{ "$arrayElemAt": [ 
                                                    "$$el", 
                                                    1 
                                                ]}, 
                                                1
                                            ]}
                                        ]}
                                    ]}, 
                                    -1 
                                ]
                            }
                        }
                    }, 
                    "as": "item", 
                    "cond": { "$gte": [ "$$item", 0 ]  } 
                }
            }
        }}
    ]
)

Note that we could also reverse the array early in the $project stage using $reverse as shown here to avoid using $multiply.


Both queries* yield something like:

{ 
     "_id" : ObjectId("57c11ddbe860bd0b5df6bc64"), 
     "time_series" : [ 10, 20, 30, 40 ] 
}

Another option which I think is less efficient is perform a map/reduce operation on our collection using the map_reduce method.

>>> import pymongo
>>> from bson.code import Code
>>> client = pymongo.MongoClient()
>>> db = client.test
>>> collection = db.collection
>>> mapper = Code("""
...               function() {
...                 var derivatives = [];
...                 for (var index=1; index<this.time_series.length; index++) {
...                   derivatives.push(this.time_series[index] - this.time_series[index-1]);
...                 }
...                 emit(this._id, derivatives);
...               }
...               """)
>>> reducer = Code("""
...                function(key, value) {}
...                """)
>>> for res in collection.map_reduce(mapper, reducer, out={'inline': 1})['results']:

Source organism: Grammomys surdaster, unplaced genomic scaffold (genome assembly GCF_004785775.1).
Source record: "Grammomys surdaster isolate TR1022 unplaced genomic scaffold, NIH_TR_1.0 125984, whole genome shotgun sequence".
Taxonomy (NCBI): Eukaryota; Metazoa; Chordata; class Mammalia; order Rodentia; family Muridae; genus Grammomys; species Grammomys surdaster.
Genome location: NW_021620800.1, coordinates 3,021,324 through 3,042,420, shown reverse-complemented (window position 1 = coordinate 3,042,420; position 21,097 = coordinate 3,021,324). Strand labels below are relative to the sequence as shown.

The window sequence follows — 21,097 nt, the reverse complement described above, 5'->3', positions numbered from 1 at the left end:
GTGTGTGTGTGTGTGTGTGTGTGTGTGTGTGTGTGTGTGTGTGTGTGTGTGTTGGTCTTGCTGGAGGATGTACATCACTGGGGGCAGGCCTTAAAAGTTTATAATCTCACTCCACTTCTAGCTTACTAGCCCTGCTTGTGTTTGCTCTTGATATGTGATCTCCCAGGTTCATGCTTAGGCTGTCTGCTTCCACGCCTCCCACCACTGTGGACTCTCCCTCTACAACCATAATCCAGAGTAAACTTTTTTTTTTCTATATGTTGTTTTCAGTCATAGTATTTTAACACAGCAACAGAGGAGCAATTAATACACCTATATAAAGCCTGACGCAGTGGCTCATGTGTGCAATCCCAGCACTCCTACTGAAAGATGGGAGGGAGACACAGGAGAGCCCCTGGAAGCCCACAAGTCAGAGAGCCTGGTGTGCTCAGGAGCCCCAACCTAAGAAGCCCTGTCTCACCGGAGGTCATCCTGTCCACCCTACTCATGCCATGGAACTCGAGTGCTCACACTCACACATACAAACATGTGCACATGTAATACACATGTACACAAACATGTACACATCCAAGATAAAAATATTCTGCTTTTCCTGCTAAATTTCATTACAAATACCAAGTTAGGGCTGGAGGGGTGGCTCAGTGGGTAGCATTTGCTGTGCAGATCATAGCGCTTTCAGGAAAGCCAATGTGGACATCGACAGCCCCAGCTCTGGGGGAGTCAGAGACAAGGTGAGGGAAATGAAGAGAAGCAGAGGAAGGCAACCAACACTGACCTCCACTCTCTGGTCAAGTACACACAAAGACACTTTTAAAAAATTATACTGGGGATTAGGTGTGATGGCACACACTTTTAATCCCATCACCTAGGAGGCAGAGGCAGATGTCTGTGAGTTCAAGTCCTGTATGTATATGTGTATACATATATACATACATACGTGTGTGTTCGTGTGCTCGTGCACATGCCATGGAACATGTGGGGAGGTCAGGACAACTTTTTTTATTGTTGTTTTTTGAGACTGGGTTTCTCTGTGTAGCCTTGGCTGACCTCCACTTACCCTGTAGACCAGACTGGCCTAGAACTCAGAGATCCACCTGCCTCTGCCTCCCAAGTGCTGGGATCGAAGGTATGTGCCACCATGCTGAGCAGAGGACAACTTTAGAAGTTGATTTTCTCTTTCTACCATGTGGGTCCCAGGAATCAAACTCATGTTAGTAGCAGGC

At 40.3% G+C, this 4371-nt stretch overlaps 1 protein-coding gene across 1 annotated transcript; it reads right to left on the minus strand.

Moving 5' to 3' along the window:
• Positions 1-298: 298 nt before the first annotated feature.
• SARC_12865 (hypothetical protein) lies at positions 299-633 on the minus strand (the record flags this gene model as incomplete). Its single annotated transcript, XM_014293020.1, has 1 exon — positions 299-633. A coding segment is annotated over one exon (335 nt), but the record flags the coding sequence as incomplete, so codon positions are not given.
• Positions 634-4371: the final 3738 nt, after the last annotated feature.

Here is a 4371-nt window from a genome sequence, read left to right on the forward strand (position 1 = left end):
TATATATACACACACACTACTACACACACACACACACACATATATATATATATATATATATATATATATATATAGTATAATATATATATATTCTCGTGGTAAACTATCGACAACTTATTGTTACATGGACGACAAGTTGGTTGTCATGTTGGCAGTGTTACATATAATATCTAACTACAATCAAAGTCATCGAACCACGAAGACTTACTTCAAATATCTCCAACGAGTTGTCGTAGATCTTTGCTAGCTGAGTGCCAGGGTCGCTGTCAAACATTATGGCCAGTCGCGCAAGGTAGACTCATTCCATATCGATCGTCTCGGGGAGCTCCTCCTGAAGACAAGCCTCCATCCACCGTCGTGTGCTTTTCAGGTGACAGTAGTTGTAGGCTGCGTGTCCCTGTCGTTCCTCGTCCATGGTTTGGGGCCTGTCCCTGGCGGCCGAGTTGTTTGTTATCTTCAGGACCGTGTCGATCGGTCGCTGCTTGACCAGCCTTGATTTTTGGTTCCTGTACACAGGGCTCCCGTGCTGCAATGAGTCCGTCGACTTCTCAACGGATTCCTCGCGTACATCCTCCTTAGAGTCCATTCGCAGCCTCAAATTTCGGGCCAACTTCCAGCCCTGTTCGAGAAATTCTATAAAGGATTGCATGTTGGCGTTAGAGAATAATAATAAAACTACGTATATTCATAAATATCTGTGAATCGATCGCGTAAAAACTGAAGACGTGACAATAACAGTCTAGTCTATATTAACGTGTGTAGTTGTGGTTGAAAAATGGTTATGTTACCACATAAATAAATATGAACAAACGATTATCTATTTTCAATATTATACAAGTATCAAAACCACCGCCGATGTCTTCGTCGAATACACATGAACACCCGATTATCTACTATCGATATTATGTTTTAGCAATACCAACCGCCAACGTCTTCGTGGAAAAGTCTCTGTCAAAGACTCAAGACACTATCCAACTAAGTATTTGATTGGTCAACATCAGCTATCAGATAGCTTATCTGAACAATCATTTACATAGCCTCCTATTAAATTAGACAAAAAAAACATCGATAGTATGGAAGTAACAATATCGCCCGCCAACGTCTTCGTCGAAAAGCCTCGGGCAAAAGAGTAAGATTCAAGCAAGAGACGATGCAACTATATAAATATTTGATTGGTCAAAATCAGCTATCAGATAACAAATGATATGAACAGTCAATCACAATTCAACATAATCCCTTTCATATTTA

...     print(res)  # or do something with the document.
... 
{'value': [10.0, 20.0, 30.0, 40.0], '_id': ObjectId('57c11ddbe860bd0b5df6bc64')}

You can also retrieve all the document and use the numpy.diff to return the derivative like this:

import numpy as np


for document in collection.find({}, {'time_series': 1}):
    result = np.diff(document['time_series']) 

Now how about a little benchmarking:

Machine:

OS: Ubuntu 16.04
Memory: 15.6 GiB
Processor: Intel® Xeon(R) CPU E3-1231 v3 @ 3.40GHz × 8 

The three queries run in this order on my machine give respectively the following result:

Benchmark test result with 500 documents:

MongoDB 3.2

100 loops, best of 3: 2.32 ms per loop  

MongoDB 3.3.11

1000 loops, best of 3: 1.72 ms per loop

MapReduce

100 loops, best of 3: 15.7 ms per loop

Numpy using numpy.diff

100 loops, best of 3: 3.61 ms per loop

Conclusion

Using the aggregation is the best option here as expected even if the solution is not obvious.

The mapReduce solution is trivial but very inefficient because of the JavaScript evaluation.

* You can test the second query by installing a current development version of MongoDB (as the time of this writing).